While everyone is at risk of getting breast cancer, African American women under 40 tend to have more aggressive, and ultimately deadlier tumors. To find out what young African American woman can do I spoke with Reona Berry, a breast cancer survivor and executive director, and co-founder of the AABCA (African American Breast Cancer Association).
What is your story?
I was age 38 when diagnosed and did not think about breast cancer much. I did find a lump earlier at age 35, but it was a cyst.
In June 1989 I found a dark discoloration under my armpit and right breast. I thought it was a rash from deodorant, but it didn’t itch or hurt. I ignored it until in October/November I felt pain as my arm moved along my breast during moving, sleeping, walking, etc. In late November, while laying in bed I could no longer ignore the hot, painful lump I found. In January, I finally sought a mammogram and then the doctor did a breast biopsy. He was unable to aspire any fluid from the lump, meaning it was a solid mass. From the doctor’s comments, I knew it was not good news. He ordered an excisional biopsy which confirmed breast cancer. I had lumpectomy surgery, chemotherapy and radiation therapy. I lost all of my hair, but by October it was growing back and I loved the short hair styles I sported. Breast cancer changed my life in many ways, good, bad and otherwise. Thankfully, I’m still here 26 years later.
I, and other black women, founded the African American Breast Cancer Alliance and created our innovative educational brochure “Being There” to inform black women and others that breast cancer is a disease that black women needed to be aware of and take action to fight. We can no longer talk about the “Big C”, we need to fight it by share lifesaving and life affirming information to help save and support our sisters and community members.
I described a conversation about breast cancer I had with two young black women to Ms. Berry and asked her advice on their completely different lifestyles and mindsets on breast cancer in their community.
The first woman, “D”, smokes and drinks because she doesn’t feel she can do anything about her health. What advice would you have for her and other young women that have the same “carefree” mentality?
Young black women have an abundance of information about breast cancer available to them. It is important that they know young women are susceptible to more aggressive breast cancers. Black women overall have more aggressive breast cancers, therefore they need earlier and more aggressive detection, follow-up, and treatment. Knowledge is power, which leads to the action needed to fight this disease. We advocate to, “Take charge of your health, take care of your life”. We would advise “D” to visit her healthcare provider to share her family breast cancer and health history, and ask for a genetic test for any genetic possibility so she can be aware of signs and symptoms indicating she may not have a genetic link. She will be empowered by information either way and not fall victim to the “whatever will be, will be” attitude that can lead people to give up on their health and themselves. Also, research shows that excess drinking and smoking can add to possible breast cancer development, along with other diseases. If she has or expects to have children, this medical history information would be important for them. She and her future family deserve to have a healthy life and we want that for her.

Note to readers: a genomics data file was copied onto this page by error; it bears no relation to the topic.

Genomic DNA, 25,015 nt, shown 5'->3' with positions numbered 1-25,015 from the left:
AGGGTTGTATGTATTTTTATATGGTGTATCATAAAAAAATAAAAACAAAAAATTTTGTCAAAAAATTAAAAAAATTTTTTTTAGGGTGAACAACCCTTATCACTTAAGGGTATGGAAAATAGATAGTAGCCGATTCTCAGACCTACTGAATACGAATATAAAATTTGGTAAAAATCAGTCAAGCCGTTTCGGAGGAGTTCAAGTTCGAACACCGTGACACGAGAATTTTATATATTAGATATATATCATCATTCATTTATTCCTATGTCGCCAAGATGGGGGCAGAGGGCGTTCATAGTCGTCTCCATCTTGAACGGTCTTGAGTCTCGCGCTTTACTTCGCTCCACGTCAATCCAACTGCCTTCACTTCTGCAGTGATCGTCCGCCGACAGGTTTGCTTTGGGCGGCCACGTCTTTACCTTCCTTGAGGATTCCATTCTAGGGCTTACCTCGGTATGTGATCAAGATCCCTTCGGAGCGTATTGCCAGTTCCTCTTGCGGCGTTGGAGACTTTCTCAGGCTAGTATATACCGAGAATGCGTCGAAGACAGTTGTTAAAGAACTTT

The second woman, Cali, is a vegan and has never smoked and doesn’t drink. Cali believes that she should do as much as she can in this moment to prevent cancer and illness in any form and it reflects in her “clean” lifestyle.
Cali is aware about her breast health and appears to be diligent in seeking information and taking positive action. Eating healthy, exercise, and living healthy is optimum. However, breast cancer does not skip over healthy people. Any woman can be diagnosed with breast cancer simply because they are a female with estrogen. Many women that are vegans are still at risk for breast cancer, cancer does not discriminate. We would also advise Cali to visit her healthcare professional for a clinical breast exam and family breast cancer history. Also, genetic testing would be advisable.
What advice would you give to any young African American girl/boy in terms of living a better healthier life?
Children can be taught healthy practices with eating good and nutritious foods, exercising, playing, sleeping, caring about others and themselves. Ask your parents, teachers, friends what does it mean to live a better healthier life, read books about health, learn about different diseases (My Mommy Has Cancer is one). Check out programs such as First Lady Michelle Obama’s “Let’s Move” that incorporates fun with learning about healthy foods and movement so they can learn what healthy is and what they can do to achieve a better, healthier life.
Also what do you feel needs to happen to within the African American community to reduce the breast cancer?
Breast cancer awareness, detection, treatment and understanding is crucial to reduce the breast cancer incidences and high mortality rates that African Americans experience. We have so much more access to information, detection services, and medical treatments to help us have better outcomes and live longer lives after a cancer diagnosis.
For more information about African American Breast Cancer Alliance go to their website, http://aabcainc.org/
Alicia is a queer vegan Xicana living in Los Angeles, she enjoys dancing, painting, and long walks to the nearest coffee shop. If you don’t see her sippin’ on a cold brew you’ll probably catch her at the local park giving the death stare to people who are littering.